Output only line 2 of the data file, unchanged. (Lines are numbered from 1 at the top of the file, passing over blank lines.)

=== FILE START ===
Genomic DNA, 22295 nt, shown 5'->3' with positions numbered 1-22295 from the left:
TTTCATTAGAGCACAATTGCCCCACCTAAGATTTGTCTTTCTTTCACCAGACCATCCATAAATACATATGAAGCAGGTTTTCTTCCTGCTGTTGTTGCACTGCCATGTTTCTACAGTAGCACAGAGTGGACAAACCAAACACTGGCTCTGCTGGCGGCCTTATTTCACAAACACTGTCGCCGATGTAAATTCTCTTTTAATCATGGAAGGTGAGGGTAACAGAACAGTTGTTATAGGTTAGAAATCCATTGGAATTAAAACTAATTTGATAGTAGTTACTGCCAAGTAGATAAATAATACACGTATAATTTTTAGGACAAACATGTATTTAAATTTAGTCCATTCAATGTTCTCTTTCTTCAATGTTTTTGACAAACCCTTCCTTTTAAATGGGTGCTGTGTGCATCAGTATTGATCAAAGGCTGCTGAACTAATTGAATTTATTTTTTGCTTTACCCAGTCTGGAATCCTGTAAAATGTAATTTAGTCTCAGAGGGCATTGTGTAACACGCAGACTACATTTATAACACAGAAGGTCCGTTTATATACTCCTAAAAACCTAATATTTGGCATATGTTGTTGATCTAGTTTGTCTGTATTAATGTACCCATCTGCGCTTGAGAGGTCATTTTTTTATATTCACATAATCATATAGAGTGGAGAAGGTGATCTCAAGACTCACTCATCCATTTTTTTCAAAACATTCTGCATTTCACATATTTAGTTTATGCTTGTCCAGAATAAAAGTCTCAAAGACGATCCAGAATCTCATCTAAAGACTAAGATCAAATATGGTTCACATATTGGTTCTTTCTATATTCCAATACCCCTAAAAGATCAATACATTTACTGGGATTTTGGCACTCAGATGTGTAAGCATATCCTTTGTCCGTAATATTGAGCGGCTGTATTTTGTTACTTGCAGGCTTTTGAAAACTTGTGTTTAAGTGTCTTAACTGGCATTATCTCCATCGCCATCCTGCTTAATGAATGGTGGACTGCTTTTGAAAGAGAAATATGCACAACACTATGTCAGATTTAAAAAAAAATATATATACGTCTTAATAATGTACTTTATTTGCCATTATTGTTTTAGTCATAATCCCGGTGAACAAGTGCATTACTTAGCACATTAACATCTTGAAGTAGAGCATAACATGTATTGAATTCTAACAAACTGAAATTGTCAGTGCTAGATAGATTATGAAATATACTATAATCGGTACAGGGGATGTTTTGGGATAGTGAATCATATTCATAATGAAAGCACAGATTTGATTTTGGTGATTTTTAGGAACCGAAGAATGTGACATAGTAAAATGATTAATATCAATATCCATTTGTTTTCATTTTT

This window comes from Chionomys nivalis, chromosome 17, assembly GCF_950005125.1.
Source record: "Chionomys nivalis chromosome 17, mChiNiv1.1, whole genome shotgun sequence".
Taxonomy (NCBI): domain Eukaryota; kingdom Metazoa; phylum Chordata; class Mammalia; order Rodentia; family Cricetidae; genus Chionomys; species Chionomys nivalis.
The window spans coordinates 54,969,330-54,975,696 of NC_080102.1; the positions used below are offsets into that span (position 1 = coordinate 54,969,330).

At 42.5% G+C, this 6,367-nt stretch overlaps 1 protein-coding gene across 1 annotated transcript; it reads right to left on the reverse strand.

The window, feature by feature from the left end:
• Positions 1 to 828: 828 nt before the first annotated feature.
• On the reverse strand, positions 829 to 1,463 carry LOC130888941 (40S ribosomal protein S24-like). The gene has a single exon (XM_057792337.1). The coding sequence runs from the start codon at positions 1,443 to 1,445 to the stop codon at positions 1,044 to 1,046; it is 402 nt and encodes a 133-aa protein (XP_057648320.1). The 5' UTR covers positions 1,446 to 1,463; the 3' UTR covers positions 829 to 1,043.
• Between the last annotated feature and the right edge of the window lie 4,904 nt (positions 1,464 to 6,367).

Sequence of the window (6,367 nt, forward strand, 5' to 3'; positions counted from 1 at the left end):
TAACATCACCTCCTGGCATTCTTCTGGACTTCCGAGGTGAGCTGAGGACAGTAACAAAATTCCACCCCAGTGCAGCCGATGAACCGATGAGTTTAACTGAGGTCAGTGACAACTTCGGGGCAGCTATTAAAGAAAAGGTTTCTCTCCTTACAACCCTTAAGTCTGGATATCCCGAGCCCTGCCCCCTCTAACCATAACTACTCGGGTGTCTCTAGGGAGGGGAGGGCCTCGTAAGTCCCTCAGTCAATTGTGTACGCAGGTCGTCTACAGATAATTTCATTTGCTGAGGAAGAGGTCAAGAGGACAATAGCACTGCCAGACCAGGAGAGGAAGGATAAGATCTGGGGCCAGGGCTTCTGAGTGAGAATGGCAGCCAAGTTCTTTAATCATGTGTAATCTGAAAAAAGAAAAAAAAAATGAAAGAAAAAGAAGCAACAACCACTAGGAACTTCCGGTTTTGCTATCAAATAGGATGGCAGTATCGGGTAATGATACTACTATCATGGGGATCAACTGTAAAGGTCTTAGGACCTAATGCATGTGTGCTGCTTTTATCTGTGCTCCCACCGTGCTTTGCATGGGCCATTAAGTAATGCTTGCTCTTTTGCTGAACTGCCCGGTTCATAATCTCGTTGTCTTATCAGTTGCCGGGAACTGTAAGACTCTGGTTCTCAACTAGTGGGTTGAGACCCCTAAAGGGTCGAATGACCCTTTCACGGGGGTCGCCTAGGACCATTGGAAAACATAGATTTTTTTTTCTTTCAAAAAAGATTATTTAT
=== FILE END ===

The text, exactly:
TTTCATTAGAGCACAATTGCCCCACCTAAGATTTGTCTTTCTTTCACCAGACCATCCATAAATACATATGAAGCAGGTTTTCTTCCTGCTGTTGTTGCACTGCCATGTTTCTACAGTAGCACAGAGTGGACAAACCAAACACTGGCTCTGCTGGCGGCCTTATTTCACAAACACTGTCGCCGATGTAAATTCTCTTTTAATCATGGAAGGTGAGGGTAACAGAACAGTTGTTATAGGTTAGAAATCCATTGGAATTAAAACTAATTTGATAGTAGTTACTGCCAAGTAGATAAATAATACACGTATAATTTTTAGGACAAACATGTATTTAAATTTAGTCCATTCAATGTTCTCTTTCTTCAATGTTTTTGACAAACCCTTCCTTTTAAATGGGTGCTGTGTGCATCAGTATTGATCAAAGGCTGCTGAACTAATTGAATTTATTTTTTGCTTTACCCAGTCTGGAATCCTGTAAAATGTAATTTAGTCTCAGAGGGCATTGTGTAACACGCAGACTACATTTATAACACAGAAGGTCCGTTTATATACTCCTAAAAACCTAATATTTGGCATATGTTGTTGATCTAGTTTGTCTGTATTAATGTACCCATCTGCGCTTGAGAGGTCATTTTTTTATATTCACATAATCATATAGAGTGGAGAAGGTGATCTCAAGACTCACTCATCCATTTTTTTCAAAACATTCTGCATTTCACATATTTAGTTTATGCTTGTCCAGAATAAAAGTCTCAAAGACGATCCAGAATCTCATCTAAAGACTAAGATCAAATATGGTTCACATATTGGTTCTTTCTATATTCCAATACCCCTAAAAGATCAATACATTTACTGGGATTTTGGCACTCAGATGTGTAAGCATATCCTTTGTCCGTAATATTGAGCGGCTGTATTTTGTTACTTGCAGGCTTTTGAAAACTTGTGTTTAAGTGTCTTAACTGGCATTATCTCCATCGCCATCCTGCTTAATGAATGGTGGACTGCTTTTGAAAGAGAAATATGCACAACACTATGTCAGATTTAAAAAAAAATATATATACGTCTTAATAATGTACTTTATTTGCCATTATTGTTTTAGTCATAATCCCGGTGAACAAGTGCATTACTTAGCACATTAACATCTTGAAGTAGAGCATAACATGTATTGAATTCTAACAAACTGAAATTGTCAGTGCTAGATAGATTATGAAATATACTATAATCGGTACAGGGGATGTTTTGGGATAGTGAATCATATTCATAATGAAAGCACAGATTTGATTTTGGTGATTTTTAGGAACCGAAGAATGTGACATAGTAAAATGATTAATATCAATATCCATTTGTTTTCATTTTT